Ayurveda

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Ayurveda is the ancient Indian system of natural and holistic medicine. More than a mere system of treating illness, Ayurveda offers practical tools, insights, and information for living in balance and health without interference from illness.

This section provides an overview about Ayurveda, including its history and philosophy. It also contains information on what to expect at an Ayurvedic consultation, as well as an outline of common Ayurvedic practices and treatments. Finally, the Ayurveda: Frequently Asked Questions page provides further details about this ancient holistic system of medicine.

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Ayurveda is the ancient Indian system of natural and holistic medicine. When translated from Sanskrit, the term Ayurveda means “the science of life”. More than a mere system of treating illness, Ayurveda offers practical tools, insights, and information for living in balance and health without interference from illness.

As one of the oldest systems of medicine in the world, the knowledge of Ayurveda was passed orally through a lineage of sages in India until it was collated into text more than two thousand years ago. According to these texts, the universe is composed of five basic elements, namely: earth, water, air, fire and space. These elements are present in all things, including in our living bodies, and it is by keeping these elements balanced that we are able to have a healthy and happy life.

Just as everyone has a unique fingerprint, each person has a particular pattern of energy and will be influenced by certain elements more than others. This is because of their prakriti, or natural constitution. Ayurveda categorises the different constitutions into three different doshas:

  • Vata dosha, in which the air and space elements dominate
  • Pitta dosha, in which the fire element dominates
  • Kapha dosha, in which the earth and water elements dominate

The dosha affects not just the shape of one’s body but also bodily tendencies such as food preferences and digestion, and the temperament of one’s mind and emotions. If Vata is dominant in our system, we tend to be thin, light, enthusiastic, energetic, and changeable. If Pitta predominates in our nature, we tend to be intense, intelligent, and goal-oriented and we have a strong appetite for life. When Kapha prevails, we tend to be easy-going, methodical, and nurturing. Although each of us has all three forces, most people have one or two elements that predominate.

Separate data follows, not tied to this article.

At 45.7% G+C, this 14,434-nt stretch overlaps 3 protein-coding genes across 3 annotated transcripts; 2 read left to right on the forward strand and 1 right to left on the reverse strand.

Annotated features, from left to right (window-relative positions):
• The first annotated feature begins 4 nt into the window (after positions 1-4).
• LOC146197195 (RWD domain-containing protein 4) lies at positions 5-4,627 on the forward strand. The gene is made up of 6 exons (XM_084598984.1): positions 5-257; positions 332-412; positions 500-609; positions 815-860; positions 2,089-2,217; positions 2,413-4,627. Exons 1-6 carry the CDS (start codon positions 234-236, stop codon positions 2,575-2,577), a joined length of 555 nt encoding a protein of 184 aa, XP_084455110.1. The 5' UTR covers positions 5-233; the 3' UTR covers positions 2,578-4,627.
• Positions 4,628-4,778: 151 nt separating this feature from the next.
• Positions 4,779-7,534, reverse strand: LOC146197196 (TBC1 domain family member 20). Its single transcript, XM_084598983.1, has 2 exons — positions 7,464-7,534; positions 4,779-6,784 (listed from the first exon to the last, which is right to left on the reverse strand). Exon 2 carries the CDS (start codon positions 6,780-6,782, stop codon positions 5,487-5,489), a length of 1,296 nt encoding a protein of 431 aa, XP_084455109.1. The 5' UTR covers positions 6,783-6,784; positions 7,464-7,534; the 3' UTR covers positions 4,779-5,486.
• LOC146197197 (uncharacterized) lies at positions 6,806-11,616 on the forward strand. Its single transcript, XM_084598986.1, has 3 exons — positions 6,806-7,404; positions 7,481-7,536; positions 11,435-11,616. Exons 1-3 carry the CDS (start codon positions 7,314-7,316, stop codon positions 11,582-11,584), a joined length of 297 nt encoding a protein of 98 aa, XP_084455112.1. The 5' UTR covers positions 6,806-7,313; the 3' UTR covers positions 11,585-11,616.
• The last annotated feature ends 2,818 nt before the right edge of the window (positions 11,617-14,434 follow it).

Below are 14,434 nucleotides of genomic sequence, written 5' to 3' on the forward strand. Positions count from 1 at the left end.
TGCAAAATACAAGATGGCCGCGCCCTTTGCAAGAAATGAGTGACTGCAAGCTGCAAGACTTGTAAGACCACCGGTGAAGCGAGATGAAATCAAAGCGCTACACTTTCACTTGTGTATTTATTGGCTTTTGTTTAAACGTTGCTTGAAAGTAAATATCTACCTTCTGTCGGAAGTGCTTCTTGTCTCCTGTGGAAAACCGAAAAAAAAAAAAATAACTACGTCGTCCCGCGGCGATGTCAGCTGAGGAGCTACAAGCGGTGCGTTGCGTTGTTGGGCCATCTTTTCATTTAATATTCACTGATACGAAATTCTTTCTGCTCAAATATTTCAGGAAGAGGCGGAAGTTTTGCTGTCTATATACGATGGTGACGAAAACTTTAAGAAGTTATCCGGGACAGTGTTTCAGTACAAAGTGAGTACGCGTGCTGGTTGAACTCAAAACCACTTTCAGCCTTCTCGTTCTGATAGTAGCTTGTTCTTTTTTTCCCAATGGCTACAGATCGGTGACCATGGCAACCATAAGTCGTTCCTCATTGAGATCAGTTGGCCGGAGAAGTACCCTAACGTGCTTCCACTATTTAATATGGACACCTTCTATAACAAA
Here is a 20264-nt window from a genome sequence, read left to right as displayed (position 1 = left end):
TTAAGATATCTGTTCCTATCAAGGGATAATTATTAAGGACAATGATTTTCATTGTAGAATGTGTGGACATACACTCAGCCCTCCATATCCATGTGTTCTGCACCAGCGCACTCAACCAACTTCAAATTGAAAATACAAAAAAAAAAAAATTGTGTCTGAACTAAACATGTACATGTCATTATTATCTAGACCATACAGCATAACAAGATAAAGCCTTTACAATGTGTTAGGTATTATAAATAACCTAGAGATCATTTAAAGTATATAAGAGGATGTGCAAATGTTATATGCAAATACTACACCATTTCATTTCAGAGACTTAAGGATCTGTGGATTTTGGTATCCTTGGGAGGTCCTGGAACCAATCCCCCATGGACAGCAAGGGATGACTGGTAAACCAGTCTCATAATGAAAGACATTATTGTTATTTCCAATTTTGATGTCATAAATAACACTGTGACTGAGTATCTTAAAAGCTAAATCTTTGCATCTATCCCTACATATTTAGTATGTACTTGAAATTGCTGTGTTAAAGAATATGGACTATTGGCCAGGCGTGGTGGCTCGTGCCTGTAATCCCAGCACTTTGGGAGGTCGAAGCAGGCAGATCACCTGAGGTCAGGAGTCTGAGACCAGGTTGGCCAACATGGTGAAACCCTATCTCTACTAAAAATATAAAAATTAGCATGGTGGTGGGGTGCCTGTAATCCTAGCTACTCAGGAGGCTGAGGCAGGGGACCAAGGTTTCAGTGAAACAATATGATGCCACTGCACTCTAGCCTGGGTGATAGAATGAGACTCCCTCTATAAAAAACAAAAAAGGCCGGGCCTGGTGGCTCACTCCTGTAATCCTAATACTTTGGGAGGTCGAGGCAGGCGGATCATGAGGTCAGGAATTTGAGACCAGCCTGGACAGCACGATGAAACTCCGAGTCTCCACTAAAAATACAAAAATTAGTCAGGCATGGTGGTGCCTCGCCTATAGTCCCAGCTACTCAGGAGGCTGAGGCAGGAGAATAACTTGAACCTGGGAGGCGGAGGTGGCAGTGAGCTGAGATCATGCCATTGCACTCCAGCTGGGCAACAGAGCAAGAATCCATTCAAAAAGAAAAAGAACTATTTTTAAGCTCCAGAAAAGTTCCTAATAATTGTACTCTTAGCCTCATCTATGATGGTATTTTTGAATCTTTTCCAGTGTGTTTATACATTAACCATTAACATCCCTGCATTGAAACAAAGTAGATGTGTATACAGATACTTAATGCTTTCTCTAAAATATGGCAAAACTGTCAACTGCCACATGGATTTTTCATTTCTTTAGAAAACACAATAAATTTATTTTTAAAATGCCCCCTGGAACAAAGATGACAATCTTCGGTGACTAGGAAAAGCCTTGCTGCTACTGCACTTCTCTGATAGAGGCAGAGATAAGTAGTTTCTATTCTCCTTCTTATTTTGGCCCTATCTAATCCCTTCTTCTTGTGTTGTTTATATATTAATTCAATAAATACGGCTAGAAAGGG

The European Ayurveda Association states that the underlying philosophy of Ayurveda is to treat each individual as a unique being, and to facilitate the return to a normal balance from an abnormal balance of health. By understanding the qualities of our natural constitution we are better able to do what is needed to keep ourselves in balance. Therefore, if we are experiencing disease, it means there is an imbalance in our doshas; and bringing our system back into balance is the key to the cure. Using these concepts, Ayurvedic physicians prescribe individualised treatments, including compounds of herbs, diet, exercise, and lifestyle recommendations.

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While western medicine currently tends to focus on symptomology and disease, Ayurveda places great emphasis on prevention of disease. It encourages the maintenance of health through close attention to balance in one’s life, right thinking, diet, lifestyle and the use of herbs. When there is minimal stress and the flow of energy within a person is balanced, the body’s natural defense systems will be strong and can more easily defend against disease.

Ayurveda encompasses various techniques for assessing health. An Ayurvedic practitioner arrives at diagnosis through direct questioning, observation and a physical exam. Basic techniques such as taking the pulse, observing the tongue, eyes and physical form, and listening to the tone of the voice are used during an assessment. The practitioner will also conduct an in-depth examination of diet and lifestyle habits, an analysis of mental and emotional states as well as a very detailed history taking. Therefore a typical first consultation usually takes one hour or longer, according to the Ayurvedic Practitioners Association .